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Lamy 2000 And The Origins Of Lamy Design


bphollin

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Very thorough and informative, learned a lot about the Lamy 2000 pens, thank you for doing all that work. I will have to Tweet your link to all of the Pens And Leather fans, awesome job!

Richard Burri

www.pensandleather.com

"We don’t see things as they are, we see them as we are." —Anaïs Nin

 

 

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http://www.threadbombing.com/data/media/2/busey_clapping.gif

Seriously amazing work.

 

Now, if only there was a Lamy forum where this could be pinned...Oh wait, there is.

this

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Fantastic article! A truly informative, scholarly, and captivating review - I quite enjoyed it :thumbup: Thanks for your hard work, and for sharing it with us. As of publishing time, I'm in the midst of writing a (smaller and less-detailed) article for Pen&Design about how the 2000's design DNA is relevant today in the sense that it can be compared to a certain commonplace object today whose function is vastly disparate. Perhaps the Lamy 2000 is more popular to scrutinize, analyze, and study today than it has ever been before; especially with the 2000M being released just a few weeks ago.

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@penanddesign

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The curve on the back of the mixer is referenced in the body curve of the Lamy 2000 barrel. Additionally, the pen and mixer share similar internal proportions: the top third of the KM3 is in proportion to the nib and metal section of the Lamy 2000; the middle third of the mixer is in proportion to the pen’s barrel from section to body curve; and the bottom third of the mixer is in proportion to the remaining body of the pen. To again quote Rams’ Ten Principles of 'Good Design'", “The aesthetic quality of a product is integral to its usefulness because products are used every day and have an effect on people and their well-being…. Products fulfilling a purpose are like tools. They are neither decorative objects nor works of art. Their design should therefore be both neutral and restrained.” The aesthetic qualities of curve and internal proportion are illustrated below.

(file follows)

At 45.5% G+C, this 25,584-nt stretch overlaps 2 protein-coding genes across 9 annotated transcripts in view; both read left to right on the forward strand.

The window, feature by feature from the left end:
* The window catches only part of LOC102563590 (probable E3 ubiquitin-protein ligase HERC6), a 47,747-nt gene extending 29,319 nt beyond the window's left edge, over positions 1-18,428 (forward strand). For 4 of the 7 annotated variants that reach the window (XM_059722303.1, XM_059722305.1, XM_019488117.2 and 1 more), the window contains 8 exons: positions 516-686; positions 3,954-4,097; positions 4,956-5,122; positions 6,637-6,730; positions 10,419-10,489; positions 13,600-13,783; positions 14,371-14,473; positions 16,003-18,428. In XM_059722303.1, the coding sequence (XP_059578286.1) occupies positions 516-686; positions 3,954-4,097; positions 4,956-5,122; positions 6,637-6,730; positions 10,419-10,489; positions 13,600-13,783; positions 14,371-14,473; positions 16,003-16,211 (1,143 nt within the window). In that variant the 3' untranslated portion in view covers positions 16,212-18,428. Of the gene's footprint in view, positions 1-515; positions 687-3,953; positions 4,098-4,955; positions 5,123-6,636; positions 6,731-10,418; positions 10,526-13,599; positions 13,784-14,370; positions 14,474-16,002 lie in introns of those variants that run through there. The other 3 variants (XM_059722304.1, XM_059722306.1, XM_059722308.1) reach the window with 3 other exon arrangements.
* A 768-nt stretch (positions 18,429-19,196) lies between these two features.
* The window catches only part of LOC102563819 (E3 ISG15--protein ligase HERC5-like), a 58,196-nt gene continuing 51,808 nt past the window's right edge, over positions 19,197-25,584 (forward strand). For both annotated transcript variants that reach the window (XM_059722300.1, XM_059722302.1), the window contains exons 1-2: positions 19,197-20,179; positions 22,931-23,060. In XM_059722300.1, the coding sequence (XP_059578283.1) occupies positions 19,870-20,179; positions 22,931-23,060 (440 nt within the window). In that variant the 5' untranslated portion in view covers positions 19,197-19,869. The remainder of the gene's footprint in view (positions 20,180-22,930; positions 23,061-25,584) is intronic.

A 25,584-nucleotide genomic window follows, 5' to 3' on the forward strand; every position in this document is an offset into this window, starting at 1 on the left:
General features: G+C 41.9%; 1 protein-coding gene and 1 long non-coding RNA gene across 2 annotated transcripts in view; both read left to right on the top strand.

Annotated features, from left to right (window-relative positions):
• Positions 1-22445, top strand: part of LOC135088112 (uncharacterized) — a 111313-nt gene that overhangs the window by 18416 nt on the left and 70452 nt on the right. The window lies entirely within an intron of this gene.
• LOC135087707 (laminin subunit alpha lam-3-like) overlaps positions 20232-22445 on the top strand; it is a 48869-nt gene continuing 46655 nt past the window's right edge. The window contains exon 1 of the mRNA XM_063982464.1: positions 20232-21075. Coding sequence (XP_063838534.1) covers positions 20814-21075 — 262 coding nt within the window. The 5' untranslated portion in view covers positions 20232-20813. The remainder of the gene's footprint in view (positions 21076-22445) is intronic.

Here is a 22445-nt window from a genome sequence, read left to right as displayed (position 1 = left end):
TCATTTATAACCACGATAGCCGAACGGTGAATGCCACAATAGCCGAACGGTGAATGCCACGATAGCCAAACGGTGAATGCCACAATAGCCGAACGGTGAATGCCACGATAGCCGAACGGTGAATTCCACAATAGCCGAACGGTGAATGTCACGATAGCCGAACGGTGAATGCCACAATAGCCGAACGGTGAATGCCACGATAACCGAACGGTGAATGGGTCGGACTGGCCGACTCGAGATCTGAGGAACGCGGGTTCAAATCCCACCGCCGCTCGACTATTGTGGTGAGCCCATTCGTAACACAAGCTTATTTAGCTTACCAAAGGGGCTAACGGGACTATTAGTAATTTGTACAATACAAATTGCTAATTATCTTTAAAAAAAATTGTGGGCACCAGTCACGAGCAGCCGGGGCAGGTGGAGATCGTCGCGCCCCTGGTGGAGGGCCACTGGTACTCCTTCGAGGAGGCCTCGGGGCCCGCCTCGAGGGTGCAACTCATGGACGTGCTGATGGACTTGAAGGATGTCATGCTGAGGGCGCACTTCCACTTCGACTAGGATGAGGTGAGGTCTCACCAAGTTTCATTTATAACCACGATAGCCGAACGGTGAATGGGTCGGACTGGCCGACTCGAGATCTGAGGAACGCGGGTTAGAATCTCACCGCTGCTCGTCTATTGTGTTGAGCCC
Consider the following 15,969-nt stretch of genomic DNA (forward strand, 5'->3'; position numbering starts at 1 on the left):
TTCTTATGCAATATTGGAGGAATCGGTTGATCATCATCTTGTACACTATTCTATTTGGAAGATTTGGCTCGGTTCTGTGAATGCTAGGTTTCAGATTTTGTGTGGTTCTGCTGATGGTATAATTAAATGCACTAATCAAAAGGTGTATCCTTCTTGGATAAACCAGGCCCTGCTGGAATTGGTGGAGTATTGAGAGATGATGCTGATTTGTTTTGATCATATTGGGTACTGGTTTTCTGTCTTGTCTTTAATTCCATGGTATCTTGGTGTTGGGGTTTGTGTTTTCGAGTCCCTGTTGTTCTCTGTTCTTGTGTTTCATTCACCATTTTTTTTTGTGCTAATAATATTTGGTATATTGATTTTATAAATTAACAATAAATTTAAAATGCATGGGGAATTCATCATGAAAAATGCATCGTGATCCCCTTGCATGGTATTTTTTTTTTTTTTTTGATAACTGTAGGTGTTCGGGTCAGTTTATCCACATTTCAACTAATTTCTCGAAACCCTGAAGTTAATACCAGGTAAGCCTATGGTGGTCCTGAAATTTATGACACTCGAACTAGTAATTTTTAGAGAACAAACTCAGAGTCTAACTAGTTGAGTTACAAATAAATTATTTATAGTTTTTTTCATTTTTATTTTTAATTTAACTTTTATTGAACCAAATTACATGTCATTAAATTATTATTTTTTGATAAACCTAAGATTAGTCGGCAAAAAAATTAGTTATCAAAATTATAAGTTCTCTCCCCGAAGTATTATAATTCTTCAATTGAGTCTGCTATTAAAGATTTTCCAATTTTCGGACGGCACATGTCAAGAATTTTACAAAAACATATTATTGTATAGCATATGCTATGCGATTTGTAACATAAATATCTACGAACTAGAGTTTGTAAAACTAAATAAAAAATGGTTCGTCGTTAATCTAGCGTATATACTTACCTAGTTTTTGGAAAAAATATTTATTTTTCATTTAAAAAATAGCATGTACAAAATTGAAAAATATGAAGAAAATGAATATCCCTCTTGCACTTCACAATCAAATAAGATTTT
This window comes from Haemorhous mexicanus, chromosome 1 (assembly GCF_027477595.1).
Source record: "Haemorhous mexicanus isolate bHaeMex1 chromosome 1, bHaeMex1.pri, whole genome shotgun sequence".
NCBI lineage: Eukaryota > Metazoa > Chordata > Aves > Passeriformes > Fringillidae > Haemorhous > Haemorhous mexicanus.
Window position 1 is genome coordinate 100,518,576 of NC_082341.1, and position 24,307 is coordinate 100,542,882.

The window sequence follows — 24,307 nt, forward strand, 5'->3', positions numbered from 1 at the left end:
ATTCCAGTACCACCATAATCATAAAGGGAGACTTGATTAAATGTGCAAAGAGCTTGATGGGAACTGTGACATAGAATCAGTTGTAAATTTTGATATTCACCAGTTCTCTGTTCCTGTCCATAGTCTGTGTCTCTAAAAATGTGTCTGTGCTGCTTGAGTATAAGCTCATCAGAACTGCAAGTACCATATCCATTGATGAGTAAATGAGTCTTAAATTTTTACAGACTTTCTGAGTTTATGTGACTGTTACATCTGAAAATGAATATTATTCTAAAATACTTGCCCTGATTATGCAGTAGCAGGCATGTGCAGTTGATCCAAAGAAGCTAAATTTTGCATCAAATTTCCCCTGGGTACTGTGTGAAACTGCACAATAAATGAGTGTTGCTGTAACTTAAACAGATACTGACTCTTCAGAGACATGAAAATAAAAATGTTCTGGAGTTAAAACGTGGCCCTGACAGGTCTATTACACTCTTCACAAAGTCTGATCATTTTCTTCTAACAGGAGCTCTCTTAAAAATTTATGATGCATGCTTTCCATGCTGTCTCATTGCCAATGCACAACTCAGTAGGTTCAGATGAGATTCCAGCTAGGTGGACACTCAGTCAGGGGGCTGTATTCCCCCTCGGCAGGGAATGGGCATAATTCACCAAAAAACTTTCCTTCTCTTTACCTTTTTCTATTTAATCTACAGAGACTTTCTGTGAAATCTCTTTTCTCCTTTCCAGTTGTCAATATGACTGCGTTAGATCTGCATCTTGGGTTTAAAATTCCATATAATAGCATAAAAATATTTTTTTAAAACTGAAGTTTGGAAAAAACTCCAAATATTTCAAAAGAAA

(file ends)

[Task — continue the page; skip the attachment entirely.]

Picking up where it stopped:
Resized to 94% (was 640 x 497) - Click image to enlargehttp://farm9.staticflickr.com/8167/7706311988_8baaf6004d_z.jpg

Design consistencies in Müller’s work for the Braun KM3 and the Lamy 2000.

 

Another design cue Müller carried forward from Braun to Lamy is the similar portion of metal to plastic in the razor and the pen. The similarity is striking and the implication is clear: in each product, the “business” end is constructed of metal (shaving foil, nib and grip section) and the plastic body conceals the inner workings (electronics and power supply; ink chamber and filling mechanism). To directly quote Rams’ “good design” principles, this design choice concentrates on essential aspects that "emphasize the usefulness of [the] product while disregarding anything that could possibly detract from it.”-

 

 

I've been reading and re-reading this great essay concerning the Lamy 2K. Amazing work, congratulations and many thanks. What is said about good design is fascinating, and I have no doubt that the 2K is following this line of work. I doubt some other high(er) end production could say this, concerning the honesty part of the good design...